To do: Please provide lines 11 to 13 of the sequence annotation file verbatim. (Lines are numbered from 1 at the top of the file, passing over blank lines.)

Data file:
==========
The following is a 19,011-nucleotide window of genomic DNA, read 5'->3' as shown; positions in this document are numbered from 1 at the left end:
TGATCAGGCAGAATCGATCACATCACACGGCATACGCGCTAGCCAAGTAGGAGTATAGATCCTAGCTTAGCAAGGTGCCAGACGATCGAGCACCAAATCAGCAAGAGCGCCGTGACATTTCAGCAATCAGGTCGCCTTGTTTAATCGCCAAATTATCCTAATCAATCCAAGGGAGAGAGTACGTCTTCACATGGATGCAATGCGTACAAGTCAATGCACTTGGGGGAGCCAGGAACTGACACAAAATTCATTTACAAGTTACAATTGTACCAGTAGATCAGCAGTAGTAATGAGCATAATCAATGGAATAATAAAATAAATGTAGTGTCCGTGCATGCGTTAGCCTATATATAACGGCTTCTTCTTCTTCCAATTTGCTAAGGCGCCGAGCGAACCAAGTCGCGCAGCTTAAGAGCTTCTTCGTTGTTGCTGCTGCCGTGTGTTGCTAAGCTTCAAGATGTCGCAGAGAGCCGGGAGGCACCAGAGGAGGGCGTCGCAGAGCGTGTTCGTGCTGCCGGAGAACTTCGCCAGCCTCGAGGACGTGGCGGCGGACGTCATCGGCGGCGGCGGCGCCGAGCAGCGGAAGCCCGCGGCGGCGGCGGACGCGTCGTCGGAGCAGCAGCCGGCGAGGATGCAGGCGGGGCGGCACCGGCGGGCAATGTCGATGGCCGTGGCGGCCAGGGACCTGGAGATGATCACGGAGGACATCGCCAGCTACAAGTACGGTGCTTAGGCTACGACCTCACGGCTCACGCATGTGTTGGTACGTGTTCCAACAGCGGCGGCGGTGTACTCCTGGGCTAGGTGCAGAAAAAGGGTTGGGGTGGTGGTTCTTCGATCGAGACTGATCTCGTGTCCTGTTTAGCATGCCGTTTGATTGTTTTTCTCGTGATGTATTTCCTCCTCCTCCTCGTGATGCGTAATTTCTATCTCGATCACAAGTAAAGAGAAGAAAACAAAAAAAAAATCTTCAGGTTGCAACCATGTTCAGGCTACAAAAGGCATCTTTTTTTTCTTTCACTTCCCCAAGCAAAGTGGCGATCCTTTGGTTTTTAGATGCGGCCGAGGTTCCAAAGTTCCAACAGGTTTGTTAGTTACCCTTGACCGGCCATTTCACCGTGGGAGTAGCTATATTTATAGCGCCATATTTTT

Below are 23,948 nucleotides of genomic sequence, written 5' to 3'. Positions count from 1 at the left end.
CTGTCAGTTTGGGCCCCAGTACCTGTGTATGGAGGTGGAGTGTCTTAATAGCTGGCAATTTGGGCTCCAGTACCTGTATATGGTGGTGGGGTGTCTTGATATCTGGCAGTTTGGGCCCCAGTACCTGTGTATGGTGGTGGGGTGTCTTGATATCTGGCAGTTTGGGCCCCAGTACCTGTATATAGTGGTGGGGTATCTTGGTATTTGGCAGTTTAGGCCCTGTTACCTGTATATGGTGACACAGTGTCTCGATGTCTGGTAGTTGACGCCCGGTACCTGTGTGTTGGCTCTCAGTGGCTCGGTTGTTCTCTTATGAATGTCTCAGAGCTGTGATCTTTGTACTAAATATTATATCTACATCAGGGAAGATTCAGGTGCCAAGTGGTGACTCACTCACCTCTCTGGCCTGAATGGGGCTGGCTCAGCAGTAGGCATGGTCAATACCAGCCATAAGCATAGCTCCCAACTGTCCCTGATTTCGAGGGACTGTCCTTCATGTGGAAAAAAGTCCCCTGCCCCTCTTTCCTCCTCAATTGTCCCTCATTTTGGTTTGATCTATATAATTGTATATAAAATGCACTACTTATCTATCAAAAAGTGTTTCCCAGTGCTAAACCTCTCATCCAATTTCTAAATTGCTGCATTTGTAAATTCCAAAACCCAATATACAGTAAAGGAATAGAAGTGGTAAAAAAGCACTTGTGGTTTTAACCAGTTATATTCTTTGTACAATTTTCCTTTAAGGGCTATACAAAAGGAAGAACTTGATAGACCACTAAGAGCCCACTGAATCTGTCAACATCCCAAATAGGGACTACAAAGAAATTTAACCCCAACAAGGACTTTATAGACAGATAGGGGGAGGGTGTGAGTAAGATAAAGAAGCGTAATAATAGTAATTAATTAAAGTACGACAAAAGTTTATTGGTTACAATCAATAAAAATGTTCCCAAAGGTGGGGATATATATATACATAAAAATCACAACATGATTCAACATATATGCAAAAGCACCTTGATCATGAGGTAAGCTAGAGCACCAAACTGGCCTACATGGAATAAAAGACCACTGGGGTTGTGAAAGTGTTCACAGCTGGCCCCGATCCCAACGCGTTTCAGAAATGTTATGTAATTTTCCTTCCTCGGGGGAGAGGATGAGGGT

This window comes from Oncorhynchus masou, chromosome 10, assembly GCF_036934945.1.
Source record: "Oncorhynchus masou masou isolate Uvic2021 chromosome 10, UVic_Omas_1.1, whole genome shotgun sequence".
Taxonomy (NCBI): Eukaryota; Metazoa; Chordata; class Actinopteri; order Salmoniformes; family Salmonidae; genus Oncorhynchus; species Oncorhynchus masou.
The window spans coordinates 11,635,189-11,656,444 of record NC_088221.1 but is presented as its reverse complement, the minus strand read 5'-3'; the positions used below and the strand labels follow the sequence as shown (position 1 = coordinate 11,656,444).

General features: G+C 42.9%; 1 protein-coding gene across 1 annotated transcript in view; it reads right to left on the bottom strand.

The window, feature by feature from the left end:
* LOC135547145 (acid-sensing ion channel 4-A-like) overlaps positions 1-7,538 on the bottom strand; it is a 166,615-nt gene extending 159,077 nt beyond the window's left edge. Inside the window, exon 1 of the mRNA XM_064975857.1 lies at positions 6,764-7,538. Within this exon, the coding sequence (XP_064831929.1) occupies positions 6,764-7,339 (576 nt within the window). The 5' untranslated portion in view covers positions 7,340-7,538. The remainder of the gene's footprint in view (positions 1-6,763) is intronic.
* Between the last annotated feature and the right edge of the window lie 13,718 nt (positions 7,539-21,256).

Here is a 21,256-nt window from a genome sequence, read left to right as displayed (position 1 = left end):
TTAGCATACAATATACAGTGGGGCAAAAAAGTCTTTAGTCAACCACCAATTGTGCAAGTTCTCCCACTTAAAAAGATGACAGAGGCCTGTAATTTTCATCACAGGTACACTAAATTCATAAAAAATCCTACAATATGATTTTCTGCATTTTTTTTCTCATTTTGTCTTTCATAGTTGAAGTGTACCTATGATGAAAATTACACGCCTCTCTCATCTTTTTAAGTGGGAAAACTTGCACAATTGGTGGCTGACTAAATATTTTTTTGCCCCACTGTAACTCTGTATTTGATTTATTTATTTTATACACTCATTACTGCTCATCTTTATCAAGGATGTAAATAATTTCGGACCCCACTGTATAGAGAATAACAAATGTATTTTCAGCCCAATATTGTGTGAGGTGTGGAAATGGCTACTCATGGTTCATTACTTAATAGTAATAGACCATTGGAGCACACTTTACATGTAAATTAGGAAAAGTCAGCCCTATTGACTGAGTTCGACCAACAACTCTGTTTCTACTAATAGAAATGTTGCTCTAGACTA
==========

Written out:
* LOC135547145 (acid-sensing ion channel 4-A-like) overlaps positions 1-7,538 on the bottom strand; it is a 166,615-nt gene extending 159,077 nt beyond the window's left edge. Inside the window, exon 1 of the mRNA XM_064975857.1 lies at positions 6,764-7,538. Within this exon, the coding sequence (XP_064831929.1) occupies positions 6,764-7,339 (576 nt within the window). The 5' untranslated portion in view covers positions 7,340-7,538. The remainder of the gene's footprint in view (positions 1-6,763) is intronic.
* Between the last annotated feature and the right edge of the window lie 13,718 nt (positions 7,539-21,256).

Here is a 21,256-nt window from a genome sequence, read left to right as displayed (position 1 = left end):